Business & Economy

Peasants protest India’s contentious agriculture reforms

By Shubhomoy Chatterjee

Patna/New Delhi, Sep 25 (efe-epa).- Thousands of farmers in India on Friday held nationwide demonstrations and blocked roads and railway tracks in protest against controversial new agriculture laws that allow big retailers to procure farm products directly from growers.

The government has defended the reform measures approved by the parliament on Sunday, saying these will pave the way for private investment to boost India’s agriculture sector, which accounts for some 15 percent of the country’s economy.

“Hundreds and thousands of people, including students, have joined the resistance to protest against the government across India,” peasant leader Hannan Mollah, also a former parliamentarian of Communist Party of India-Marxist (CPI-M),, who participated in a demonstration in New Delhi, told EFE.

Mollah, the general secretary of All India Kisan Sabha, a peasants front affiliated to the Left parties, underlined that the government “has bulldozed these reforms” in the parliament, where they enjoy a majority, and that the new regulations would enslave farmers.

“Peasants will be destroyed. We won’t let the government make farmers slaves of the corporate world,” he said.

The reforms seek to deregulate prices and quantity sold of certain commodities deemed essential, permit and facilitate contract farming, and allow private markets outside the physical boundaries of the government-regulated wholesale markets, also called mandis.

As per the earlier act, farmers needed to sell their produce at the Agriculture Produce Market Committees’ (APMC) mandis. The middlemen would help farmers sell crops to either the state-run company or private players.

The government has termed these changes as “historic” and claimed they would benefit farmers by helping them get better prices through a more open and free market, and better integrate themselves in the supply chain.

Farmers fear that once private markets are set up, the APMC will have few buyers, and will result in the gradual erosion of the Minimum Support Price (MSP) for purchasing crops, leaving producers without bargaining power for selling their goods.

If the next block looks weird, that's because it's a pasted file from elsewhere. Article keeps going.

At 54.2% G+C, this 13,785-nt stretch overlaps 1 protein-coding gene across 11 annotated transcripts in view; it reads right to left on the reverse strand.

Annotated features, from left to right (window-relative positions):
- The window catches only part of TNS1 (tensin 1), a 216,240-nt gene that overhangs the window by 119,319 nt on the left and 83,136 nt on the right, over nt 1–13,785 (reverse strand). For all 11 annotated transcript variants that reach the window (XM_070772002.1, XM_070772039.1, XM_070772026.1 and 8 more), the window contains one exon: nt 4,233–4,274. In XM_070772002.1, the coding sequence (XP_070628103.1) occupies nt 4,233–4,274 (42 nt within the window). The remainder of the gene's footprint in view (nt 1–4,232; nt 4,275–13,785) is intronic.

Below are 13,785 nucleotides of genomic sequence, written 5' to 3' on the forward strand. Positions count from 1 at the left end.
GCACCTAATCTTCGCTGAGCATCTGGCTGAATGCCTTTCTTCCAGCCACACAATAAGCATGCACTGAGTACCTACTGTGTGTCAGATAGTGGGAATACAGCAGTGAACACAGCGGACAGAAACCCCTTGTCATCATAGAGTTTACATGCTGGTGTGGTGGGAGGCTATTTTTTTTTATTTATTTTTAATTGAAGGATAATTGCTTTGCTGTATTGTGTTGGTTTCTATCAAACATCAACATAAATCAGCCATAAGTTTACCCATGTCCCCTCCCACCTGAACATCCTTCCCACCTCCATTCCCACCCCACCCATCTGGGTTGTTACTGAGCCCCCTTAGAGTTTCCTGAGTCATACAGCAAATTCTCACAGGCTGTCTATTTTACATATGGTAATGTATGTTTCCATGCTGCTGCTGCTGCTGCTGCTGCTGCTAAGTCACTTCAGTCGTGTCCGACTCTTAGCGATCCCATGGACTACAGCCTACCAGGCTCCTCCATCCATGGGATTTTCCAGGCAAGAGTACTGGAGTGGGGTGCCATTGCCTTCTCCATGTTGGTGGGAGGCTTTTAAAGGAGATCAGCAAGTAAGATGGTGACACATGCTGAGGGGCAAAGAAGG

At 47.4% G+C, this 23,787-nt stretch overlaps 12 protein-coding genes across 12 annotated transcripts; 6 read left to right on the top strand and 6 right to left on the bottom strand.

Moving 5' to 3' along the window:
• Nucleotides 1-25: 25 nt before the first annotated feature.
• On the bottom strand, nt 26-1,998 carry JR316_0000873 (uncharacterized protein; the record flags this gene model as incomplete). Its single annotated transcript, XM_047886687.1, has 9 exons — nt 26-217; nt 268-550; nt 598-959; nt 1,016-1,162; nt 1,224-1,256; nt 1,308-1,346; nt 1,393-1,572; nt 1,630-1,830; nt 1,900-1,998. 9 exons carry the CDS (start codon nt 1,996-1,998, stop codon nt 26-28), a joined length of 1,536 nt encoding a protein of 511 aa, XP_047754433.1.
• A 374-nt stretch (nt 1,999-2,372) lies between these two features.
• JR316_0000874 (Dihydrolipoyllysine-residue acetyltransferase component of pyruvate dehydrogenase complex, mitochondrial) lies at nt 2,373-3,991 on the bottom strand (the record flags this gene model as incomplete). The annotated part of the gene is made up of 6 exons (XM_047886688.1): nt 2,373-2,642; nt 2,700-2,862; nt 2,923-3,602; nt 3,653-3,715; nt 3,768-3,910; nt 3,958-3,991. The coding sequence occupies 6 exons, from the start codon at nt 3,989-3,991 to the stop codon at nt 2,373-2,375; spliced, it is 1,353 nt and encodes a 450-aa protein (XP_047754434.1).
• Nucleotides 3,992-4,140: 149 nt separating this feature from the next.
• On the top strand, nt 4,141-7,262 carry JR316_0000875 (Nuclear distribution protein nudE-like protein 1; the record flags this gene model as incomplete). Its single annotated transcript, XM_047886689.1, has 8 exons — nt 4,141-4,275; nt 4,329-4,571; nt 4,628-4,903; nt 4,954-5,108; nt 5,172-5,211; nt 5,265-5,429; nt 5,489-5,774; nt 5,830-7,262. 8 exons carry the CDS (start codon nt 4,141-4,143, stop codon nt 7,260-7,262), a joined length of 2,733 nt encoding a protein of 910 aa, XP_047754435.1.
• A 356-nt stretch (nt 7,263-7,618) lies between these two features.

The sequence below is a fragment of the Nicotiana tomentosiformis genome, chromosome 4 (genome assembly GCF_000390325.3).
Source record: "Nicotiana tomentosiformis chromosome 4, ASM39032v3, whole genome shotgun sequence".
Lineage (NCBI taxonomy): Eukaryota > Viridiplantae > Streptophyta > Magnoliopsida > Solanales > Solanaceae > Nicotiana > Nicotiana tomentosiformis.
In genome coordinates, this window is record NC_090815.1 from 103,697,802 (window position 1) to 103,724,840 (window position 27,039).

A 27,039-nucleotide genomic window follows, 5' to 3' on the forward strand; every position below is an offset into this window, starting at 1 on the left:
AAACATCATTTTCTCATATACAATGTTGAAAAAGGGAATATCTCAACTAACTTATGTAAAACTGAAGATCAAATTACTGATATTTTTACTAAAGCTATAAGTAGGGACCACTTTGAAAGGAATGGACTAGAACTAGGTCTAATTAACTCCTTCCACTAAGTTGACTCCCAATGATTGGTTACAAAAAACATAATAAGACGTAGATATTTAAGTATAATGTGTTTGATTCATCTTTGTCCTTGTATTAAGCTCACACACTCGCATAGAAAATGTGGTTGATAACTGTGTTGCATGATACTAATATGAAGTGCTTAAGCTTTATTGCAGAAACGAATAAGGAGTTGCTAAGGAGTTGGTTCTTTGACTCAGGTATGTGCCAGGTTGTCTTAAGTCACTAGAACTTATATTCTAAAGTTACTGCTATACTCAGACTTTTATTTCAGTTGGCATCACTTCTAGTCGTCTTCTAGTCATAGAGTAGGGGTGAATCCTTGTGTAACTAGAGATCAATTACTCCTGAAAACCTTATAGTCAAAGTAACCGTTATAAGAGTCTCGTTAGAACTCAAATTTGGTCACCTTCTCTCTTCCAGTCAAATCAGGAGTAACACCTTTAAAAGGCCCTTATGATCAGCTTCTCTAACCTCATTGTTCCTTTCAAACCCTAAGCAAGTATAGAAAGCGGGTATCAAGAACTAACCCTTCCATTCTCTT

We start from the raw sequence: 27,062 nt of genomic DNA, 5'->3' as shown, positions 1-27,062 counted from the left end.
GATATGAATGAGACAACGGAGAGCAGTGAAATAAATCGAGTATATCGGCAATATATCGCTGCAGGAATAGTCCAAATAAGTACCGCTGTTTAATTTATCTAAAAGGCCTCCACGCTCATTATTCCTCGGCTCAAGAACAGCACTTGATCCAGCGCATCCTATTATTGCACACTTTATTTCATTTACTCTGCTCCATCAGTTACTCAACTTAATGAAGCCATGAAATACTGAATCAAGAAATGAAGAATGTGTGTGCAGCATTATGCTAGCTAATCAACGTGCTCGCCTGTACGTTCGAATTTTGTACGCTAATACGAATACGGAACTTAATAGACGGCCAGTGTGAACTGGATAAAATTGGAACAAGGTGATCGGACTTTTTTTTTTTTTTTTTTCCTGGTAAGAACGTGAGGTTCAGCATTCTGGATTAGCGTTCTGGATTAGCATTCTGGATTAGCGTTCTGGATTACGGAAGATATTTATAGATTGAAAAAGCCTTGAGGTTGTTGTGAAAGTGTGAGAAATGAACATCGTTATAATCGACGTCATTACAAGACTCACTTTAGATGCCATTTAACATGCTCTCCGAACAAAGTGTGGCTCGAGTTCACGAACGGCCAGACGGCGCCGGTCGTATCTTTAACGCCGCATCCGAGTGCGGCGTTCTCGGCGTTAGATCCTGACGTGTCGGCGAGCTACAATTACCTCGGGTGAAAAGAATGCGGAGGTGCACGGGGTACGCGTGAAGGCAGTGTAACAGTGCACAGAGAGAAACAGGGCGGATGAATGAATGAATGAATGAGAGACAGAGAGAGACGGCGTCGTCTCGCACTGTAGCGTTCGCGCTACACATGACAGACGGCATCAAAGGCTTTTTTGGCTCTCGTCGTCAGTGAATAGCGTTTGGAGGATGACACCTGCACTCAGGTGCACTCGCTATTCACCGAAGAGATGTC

Although Prime Minister Narendra Modi, in a video address earlier this week, assured farmers that “the MSP system will continue as earlier” and the government would continue to purchase crops as before, farmers are concerned about the absence of this guarantee in the text of the legislation.

That has led to concerns that the current legal changes would serve as a precursor for the eventual deregulation and privatization of the farming sector that could leave peasants at the hands of private players, without government safeguards on price and procurement of goods.

“This will gradually pave the way for the government to stop buying farm produces at guaranteed minimum selling prices and open the path for a dangerous contract farming done for corporates,” another peasant leader and All India Kisan Sabha Joint Secretary Vijoo Krishnan told EFE in the national capital.

He stressed that the government “didn’t even bother to seek suggestions from farmers” before drafting the bill.

Widespread protests, backed by farmers unions and opposition parties, took place across the country, including in the northern Indian states of Punjab and Haryana – which produce most of the wheat – and the region around the national capital of New Delhi, as well in the southern states of Karnataka and Tamil Nadu, and across Maharashtra in the west.

Punjab farmers blocked rail tracks and highways under the slogan of “rail roko” (stop rail transport) and “road roko” (stop road transport) in various parts of the state, prompting the cancellation of several trains.

Roads and highways connecting to the capital of New Delhi were also blocked, while protests also occurred in several parts of the northern state of Uttar Pradesh.

As many as 35 farmer organizations blocked major highways in and around Bengaluru, the capital of Karnataka.

“It is the beginning of the movement. We will continue our protests till the government revokes the new measures,” Krishnan warned.

The opposition Indian National Congress also expressed its support for the nationwide strike by the farmers and called for the inclusion of MSP safeguards in the legislation.

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